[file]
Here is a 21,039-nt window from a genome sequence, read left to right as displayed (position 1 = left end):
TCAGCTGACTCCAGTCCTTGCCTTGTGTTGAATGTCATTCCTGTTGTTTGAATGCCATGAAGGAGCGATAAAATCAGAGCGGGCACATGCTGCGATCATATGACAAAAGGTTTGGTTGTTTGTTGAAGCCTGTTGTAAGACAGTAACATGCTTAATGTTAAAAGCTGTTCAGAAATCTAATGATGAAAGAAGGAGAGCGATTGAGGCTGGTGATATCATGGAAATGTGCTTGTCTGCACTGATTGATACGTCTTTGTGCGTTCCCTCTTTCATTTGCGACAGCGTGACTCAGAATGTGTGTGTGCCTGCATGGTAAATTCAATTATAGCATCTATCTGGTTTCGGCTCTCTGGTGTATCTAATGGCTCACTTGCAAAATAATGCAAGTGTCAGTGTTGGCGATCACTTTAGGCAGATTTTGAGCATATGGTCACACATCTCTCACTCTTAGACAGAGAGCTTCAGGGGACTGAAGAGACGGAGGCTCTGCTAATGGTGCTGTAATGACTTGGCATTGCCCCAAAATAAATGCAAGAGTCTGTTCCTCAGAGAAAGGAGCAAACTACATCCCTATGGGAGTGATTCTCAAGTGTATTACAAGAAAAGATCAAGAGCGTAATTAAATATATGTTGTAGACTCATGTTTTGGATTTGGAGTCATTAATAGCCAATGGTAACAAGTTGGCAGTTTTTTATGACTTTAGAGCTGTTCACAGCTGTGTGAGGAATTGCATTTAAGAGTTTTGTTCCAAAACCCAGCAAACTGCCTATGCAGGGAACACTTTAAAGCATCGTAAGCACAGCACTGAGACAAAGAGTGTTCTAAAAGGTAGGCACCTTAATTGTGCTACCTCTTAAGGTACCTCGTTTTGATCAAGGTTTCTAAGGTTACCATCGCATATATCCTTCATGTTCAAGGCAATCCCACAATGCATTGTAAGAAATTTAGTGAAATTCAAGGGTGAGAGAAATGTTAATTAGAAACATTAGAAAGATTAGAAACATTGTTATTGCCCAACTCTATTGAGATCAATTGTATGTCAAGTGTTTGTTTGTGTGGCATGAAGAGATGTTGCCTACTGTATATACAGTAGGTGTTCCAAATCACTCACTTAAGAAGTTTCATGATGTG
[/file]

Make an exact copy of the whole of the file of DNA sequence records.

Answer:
Here is a 21,039-nt window from a genome sequence, read left to right as displayed (position 1 = left end):
TCAGCTGACTCCAGTCCTTGCCTTGTGTTGAATGTCATTCCTGTTGTTTGAATGCCATGAAGGAGCGATAAAATCAGAGCGGGCACATGCTGCGATCATATGACAAAAGGTTTGGTTGTTTGTTGAAGCCTGTTGTAAGACAGTAACATGCTTAATGTTAAAAGCTGTTCAGAAATCTAATGATGAAAGAAGGAGAGCGATTGAGGCTGGTGATATCATGGAAATGTGCTTGTCTGCACTGATTGATACGTCTTTGTGCGTTCCCTCTTTCATTTGCGACAGCGTGACTCAGAATGTGTGTGTGCCTGCATGGTAAATTCAATTATAGCATCTATCTGGTTTCGGCTCTCTGGTGTATCTAATGGCTCACTTGCAAAATAATGCAAGTGTCAGTGTTGGCGATCACTTTAGGCAGATTTTGAGCATATGGTCACACATCTCTCACTCTTAGACAGAGAGCTTCAGGGGACTGAAGAGACGGAGGCTCTGCTAATGGTGCTGTAATGACTTGGCATTGCCCCAAAATAAATGCAAGAGTCTGTTCCTCAGAGAAAGGAGCAAACTACATCCCTATGGGAGTGATTCTCAAGTGTATTACAAGAAAAGATCAAGAGCGTAATTAAATATATGTTGTAGACTCATGTTTTGGATTTGGAGTCATTAATAGCCAATGGTAACAAGTTGGCAGTTTTTTATGACTTTAGAGCTGTTCACAGCTGTGTGAGGAATTGCATTTAAGAGTTTTGTTCCAAAACCCAGCAAACTGCCTATGCAGGGAACACTTTAAAGCATCGTAAGCACAGCACTGAGACAAAGAGTGTTCTAAAAGGTAGGCACCTTAATTGTGCTACCTCTTAAGGTACCTCGTTTTGATCAAGGTTTCTAAGGTTACCATCGCATATATCCTTCATGTTCAAGGCAATCCCACAATGCATTGTAAGAAATTTAGTGAAATTCAAGGGTGAGAGAAATGTTAATTAGAAACATTAGAAAGATTAGAAACATTGTTATTGCCCAACTCTATTGAGATCAATTGTATGTCAAGTGTTTGTTTGTGTGGCATGAAGAGATGTTGCCTACTGTATATACAGTAGGTGTTCCAAATCACTCACTTAAGAAGTTTCATGATGTG